Pope Francis: The Saints Show Us How to Live in Communion With the Church

The Pope spoke at a March 12 Mass marking the 400th anniversary of the canonization of Sts. Ignatius of Loyola, Francis Xavier, Teresa of Avila, Philip Neri and Isidore the Farmer from Madrid.

L to R: Statues depict Jesuit Sts. Francis Xavier and Ignatius of Loyola, who were canonized 400 years ago. The statue of St. Francis Xavier is located at the Valdocco Complex in Turin, Italy, which includes the Basilica di Maria Ausiliatrice (Basilica of Mary the Helper). The statue of St. Ignatius is located in St. Peter's Basilica.
L to R: Statues depict Jesuit Sts. Francis Xavier and Ignatius of Loyola, who were canonized 400 years ago. The statue of St. Francis Xavier is located at the Valdocco Complex in Turin, Italy, which includes the Basilica di Maria Ausiliatrice (Basilica of Mary the Helper). The statue of St. Ignatius is located in St. Peter's Basilica. (photo: Bohumil Petrik / 2015, CNA)

Pope Francis reminded Jesuits and other religious orders on Saturday that their vocation is grounded in communion with the Catholic Church.

The Pope spoke at a March 12 Mass marking the 400th anniversary of the canonization of Sts. Ignatius of Loyola, Francis Xavier, Teresa of Avila, Philip Neri and Isidore the Farmer from Madrid.

“The saints we commemorate today were pillars of communion,” he said. “They remind us that, for all our differences of character and viewpoint, we have been called to be together. If we will be forever united in heaven, why not begin here?”

Sts. Ignatius of Loyola, Francis Xavier, Teresa of Avila and Philip Neri were canonized by Pope Gregory XV on March 12, 1622. Isidore the Farmer was declared a saint 10 days later on March 22, 1622.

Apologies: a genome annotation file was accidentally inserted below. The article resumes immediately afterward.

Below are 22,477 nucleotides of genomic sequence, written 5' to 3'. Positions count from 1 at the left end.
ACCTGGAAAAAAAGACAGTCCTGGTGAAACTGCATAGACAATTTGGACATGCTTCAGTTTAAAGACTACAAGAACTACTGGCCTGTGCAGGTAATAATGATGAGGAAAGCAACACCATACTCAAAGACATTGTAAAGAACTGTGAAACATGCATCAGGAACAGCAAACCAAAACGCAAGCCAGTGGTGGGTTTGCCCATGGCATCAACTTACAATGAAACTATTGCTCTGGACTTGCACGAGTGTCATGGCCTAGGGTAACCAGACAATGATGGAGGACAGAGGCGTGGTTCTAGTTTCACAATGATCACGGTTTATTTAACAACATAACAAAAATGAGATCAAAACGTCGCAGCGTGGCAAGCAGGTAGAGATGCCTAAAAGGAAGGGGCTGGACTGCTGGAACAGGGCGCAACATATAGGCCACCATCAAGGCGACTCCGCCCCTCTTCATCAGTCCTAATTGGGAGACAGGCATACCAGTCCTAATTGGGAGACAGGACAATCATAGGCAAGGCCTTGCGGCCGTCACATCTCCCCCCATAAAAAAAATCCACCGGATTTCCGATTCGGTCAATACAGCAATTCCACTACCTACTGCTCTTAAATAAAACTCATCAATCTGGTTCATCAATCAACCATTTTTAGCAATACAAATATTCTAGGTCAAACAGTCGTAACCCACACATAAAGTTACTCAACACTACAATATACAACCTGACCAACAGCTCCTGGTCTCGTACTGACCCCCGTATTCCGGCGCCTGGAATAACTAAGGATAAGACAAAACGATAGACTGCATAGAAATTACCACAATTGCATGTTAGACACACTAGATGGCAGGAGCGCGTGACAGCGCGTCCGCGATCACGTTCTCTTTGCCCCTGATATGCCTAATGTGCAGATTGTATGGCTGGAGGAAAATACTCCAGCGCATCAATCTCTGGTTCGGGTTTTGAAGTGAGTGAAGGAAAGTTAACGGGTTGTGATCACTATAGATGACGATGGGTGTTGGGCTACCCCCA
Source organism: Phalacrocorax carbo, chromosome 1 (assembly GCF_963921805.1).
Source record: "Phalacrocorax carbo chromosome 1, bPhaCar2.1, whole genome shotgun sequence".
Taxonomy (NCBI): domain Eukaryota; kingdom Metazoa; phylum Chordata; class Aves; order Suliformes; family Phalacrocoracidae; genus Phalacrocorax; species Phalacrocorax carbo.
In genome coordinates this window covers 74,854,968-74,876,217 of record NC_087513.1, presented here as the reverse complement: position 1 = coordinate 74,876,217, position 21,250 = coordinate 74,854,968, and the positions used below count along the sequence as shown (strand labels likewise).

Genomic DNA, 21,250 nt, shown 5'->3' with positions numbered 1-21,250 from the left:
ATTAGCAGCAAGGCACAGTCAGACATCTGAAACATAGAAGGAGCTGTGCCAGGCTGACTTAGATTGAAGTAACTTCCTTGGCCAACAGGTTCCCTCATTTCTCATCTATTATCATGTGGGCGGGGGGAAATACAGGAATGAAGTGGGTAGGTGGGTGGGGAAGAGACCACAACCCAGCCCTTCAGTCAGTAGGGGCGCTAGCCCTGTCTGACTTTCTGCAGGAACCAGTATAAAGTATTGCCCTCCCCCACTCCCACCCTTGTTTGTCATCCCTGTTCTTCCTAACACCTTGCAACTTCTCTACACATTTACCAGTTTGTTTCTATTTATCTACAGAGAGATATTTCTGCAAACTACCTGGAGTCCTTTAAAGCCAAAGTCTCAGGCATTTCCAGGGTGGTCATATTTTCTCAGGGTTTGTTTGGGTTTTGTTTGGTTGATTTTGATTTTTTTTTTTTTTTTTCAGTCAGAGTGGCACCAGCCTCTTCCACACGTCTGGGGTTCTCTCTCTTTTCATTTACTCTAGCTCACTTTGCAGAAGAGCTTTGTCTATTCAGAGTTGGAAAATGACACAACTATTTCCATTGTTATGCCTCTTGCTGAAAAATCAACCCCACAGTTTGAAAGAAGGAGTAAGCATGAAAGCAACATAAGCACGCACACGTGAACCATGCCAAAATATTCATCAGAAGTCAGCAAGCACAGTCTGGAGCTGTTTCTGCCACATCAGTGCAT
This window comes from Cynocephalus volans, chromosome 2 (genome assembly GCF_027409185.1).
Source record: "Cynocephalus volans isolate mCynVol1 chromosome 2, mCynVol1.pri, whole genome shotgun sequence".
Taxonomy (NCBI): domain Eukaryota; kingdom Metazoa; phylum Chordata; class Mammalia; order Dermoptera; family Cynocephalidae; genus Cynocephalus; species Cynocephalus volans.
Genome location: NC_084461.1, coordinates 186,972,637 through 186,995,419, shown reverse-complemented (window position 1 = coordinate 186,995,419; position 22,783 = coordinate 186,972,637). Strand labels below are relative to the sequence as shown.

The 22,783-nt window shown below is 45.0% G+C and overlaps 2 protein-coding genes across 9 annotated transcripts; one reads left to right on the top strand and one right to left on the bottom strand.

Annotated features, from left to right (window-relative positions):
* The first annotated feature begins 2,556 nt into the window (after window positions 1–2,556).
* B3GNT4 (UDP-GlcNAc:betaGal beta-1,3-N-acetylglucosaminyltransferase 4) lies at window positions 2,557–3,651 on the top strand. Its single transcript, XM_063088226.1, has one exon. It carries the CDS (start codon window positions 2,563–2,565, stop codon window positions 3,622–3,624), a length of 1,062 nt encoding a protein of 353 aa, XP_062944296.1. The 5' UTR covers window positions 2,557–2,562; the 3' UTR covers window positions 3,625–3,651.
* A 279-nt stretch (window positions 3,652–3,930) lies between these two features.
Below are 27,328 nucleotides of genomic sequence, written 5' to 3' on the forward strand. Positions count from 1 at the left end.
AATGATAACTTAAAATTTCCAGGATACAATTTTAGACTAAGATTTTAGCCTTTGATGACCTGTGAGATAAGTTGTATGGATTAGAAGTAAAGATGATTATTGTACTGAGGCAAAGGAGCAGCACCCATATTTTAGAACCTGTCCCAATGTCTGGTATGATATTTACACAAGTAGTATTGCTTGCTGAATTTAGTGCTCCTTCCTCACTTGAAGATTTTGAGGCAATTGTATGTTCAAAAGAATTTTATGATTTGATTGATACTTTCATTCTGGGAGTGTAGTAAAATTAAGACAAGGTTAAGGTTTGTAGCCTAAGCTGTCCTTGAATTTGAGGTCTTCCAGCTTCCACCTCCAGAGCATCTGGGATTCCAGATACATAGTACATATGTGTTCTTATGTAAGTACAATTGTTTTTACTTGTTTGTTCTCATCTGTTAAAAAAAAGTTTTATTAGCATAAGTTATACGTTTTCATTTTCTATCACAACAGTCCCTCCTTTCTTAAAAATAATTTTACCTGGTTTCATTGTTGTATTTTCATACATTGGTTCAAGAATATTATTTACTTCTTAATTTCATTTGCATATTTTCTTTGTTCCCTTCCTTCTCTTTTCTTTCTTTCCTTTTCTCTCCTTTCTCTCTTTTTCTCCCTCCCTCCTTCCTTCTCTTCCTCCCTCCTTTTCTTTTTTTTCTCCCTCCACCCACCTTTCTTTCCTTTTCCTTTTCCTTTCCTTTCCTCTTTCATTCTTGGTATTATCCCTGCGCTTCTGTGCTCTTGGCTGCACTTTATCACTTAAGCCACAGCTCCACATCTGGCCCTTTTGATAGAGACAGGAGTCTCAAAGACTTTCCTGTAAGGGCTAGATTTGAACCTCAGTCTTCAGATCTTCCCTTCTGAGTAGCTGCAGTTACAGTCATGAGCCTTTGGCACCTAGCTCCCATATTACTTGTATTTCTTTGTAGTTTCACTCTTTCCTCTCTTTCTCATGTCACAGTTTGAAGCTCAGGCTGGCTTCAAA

Saturday’s Mass was celebrated by Jesuit Superior General Father Arturo Sosa at the Church of the Gesù, the mother church of the Society of Jesus, which was founded by St. Ignatius of Loyola.

In his homily at Mass, Pope Francis reflected on the Gospel reading for the Second Sunday of Lent, the Transfiguration of Jesus.

“Jesus took with him Peter, James and John. The Lord takes the disciples together; he takes them as a community,” he noted.

“We belong to Jesus, and we belong to him as a Society [of Jesus]. Let us never tire of asking for the strength to form and foster communion, to be a leaven of fraternity for the Church and for the world.”

“We are not soloists in search of an audience, but brothers arranged as a choir. Let us think with the Church and reject the temptation to be concerned about our own personal success or attainments,” he added.

To members of religious orders, he said: “Our vocation is grounded in communion. To start anew each day, we need to experience once more the mystery of our election and the grace of living in the Church, our hierarchical Mother, and for the Church, our spouse.”

Pope Francis warned about the risk of falling into a “static faith,” when we consider ourselves respectable disciples, but “are not in fact following Jesus; instead, we passively stay put and, without realizing it, doze off like the disciples in the Gospel” in the Garden of Gethsemane.

“For the followers of Jesus, now is not a time for sleeping,” Francis underlined, “for letting our souls be sedated, anesthetized by today’s consumerist and individualistic culture, by the attitude of ‘life is good as long as it’s good for me.’”

“In that way, we can continue to speak and theorize, while losing sight of the flesh of our brothers and sisters and the concreteness of the Gospel,” he continued.

“One of the great tragedies of our time is the refusal to open our eyes to reality and instead to look the other way. St. Teresa helps us to move beyond ourselves, to go up the mountain with the Lord, to realize that Jesus also reveals himself through the wounds of our brothers and sisters, the struggles of humanity, and the signs of the times.”

Pope Francis said that, for Jesuits, “the enemy of human nature would persuade us to keep to the path of empty but comfortable routines and familiar landscapes, whereas the Spirit impels us to openness and to a peace that never leaves us in peace. He sends disciples to the utmost limits. We need think only of Francis Xavier.”

Recalling the importance of prayer, he pointed to the example of St. Philip Neri, whose prayer “expanded his heart and made him open his doors to the street children of the Rome of his time. Or of St. Isidore, who prayed in the fields and brought his farm work to his prayer.”

Ivan Aivazovsky, “Walking on Water,” ca. 1890

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